Horse racing evolved from a primitive contest of speed or stamina between two horses into a huge public-entertainment business and the sport’s most fundamental principle remains: the horse that crosses the finish line first wins. The races have become more sophisticated, with standardized rules for eligibility, sophisticated electronic monitoring equipment and immense sums of money, but the basic concept is unchanged.
In modern racing, horses are trained to run at a very fast pace for a long distance. They can be ridden by either men or women. The person riding a horse is called a jockey.
A horse’s pedigree is one of the things that allows it to race. Generally, a horse must be purebred to compete in a race. It must have a sire and dam who are both purebreds of the same breed. In addition, the horse must meet age and sex requirements to be eligible for a race.
The number of horse races has decreased, and the sport’s economic health is precarious. A large part of the decline can be attributed to the widespread use of illegal drugs by horses. These substances are used to mask injuries and enhance performance. The most common is Lasix, a diuretic with performance-enhancing properties.
Despite a recent downturn in horse racing, there are still enough race fans to support the industry and attract new participants. But even with the popularity of the sport, horse racing is still a dangerous and risky sport. Thousands of racehorses die every year as a result of the sport’s demanding requirements, its insufficient safety regulations and the brutal training and racing conditions it requires.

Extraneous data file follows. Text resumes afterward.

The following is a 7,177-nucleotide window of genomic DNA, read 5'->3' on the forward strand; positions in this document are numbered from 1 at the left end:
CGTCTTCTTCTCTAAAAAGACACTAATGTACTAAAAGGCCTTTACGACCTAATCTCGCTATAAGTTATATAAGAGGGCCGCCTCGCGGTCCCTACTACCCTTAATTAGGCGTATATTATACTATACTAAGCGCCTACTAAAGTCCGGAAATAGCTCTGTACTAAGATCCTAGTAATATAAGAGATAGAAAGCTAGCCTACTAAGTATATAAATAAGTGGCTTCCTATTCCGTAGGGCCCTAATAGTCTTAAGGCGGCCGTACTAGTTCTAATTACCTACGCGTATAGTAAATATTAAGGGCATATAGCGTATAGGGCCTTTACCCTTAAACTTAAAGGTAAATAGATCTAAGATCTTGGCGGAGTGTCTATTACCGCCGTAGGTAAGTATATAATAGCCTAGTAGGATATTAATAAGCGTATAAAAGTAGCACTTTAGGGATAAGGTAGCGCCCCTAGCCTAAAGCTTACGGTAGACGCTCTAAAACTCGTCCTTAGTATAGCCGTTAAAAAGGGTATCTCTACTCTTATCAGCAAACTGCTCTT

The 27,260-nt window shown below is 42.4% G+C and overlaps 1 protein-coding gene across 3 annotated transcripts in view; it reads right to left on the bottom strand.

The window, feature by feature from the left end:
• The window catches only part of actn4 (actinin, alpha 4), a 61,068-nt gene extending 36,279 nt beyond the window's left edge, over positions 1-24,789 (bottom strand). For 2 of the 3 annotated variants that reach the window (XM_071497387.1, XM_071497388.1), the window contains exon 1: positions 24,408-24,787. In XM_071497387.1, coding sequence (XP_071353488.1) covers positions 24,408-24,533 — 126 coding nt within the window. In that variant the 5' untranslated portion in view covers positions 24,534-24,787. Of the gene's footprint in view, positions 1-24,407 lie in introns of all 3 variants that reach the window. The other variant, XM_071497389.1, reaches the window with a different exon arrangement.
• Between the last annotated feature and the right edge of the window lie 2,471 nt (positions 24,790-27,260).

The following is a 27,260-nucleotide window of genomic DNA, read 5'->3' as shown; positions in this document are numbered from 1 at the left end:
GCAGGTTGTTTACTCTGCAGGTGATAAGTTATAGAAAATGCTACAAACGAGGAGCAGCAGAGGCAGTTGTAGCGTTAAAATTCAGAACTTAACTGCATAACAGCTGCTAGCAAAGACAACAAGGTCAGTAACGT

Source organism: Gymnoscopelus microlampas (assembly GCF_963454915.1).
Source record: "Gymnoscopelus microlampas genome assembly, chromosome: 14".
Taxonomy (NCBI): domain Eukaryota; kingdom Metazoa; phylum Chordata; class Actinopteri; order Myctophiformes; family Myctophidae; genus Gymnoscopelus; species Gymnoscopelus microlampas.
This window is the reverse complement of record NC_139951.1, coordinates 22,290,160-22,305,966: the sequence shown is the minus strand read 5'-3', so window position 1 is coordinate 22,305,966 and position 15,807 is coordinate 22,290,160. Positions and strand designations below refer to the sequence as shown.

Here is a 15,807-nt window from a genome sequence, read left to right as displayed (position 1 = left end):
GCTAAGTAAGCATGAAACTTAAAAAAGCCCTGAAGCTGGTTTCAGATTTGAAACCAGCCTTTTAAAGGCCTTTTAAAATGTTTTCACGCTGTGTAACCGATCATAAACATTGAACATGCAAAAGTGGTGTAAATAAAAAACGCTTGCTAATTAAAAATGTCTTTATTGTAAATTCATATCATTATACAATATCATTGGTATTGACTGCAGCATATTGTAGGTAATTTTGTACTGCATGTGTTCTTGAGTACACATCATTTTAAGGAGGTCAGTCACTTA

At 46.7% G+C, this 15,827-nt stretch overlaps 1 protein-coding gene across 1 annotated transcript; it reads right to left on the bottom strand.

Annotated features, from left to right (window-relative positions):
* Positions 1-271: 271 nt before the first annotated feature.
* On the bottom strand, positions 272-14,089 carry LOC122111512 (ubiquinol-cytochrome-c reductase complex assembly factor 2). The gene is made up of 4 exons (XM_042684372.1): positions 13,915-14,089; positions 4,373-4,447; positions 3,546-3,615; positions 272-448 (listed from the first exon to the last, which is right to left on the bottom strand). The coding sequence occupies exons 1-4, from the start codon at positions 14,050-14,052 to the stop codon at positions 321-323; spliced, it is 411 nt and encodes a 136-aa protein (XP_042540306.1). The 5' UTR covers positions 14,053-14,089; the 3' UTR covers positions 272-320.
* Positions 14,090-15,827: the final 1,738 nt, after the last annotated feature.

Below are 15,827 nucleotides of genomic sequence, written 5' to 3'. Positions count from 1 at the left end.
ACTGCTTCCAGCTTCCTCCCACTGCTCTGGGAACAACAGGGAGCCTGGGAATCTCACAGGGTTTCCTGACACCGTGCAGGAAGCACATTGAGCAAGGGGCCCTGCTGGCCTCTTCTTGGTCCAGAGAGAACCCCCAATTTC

Some of the deaths are caused by the stress of the race itself or from the intense exercise. Others are from injuries suffered while training or racing, or due to accidents that happen on the course. These include broken legs, shattered bones and concussions. A few of the most horrific deaths occurred in 2008, when Eight Belles was killed after breaking her leg in a freak accident during the Kentucky Derby. She was just 17 at the time of her death.
Other fatalities are caused by the horse’s innate physiology. The average 1,000-pound thoroughbred doesn’t reach full maturity—that is, its bones stop growing and the growth plates in its vertebrae fuse—until about age 6. It’s also a tall and spindly animal with weak ankles. When thrust into intensive training at 18 months and then racing at age 2, horses’ bodies are stressed to the limit.
The industry could take some simple steps to improve the welfare of horses. But it would require a profound ideological reckoning on the macro and industry level, as well as a change in the minds of horsewomen and men. That would mean changing how a race is conducted, including caps on the number of times a horse can be run and integrating a more natural and equine-friendly lifestyle for retired racehorses. It might also involve the introduction of an industry-sponsored wraparound aftercare program for all horses leaving the track.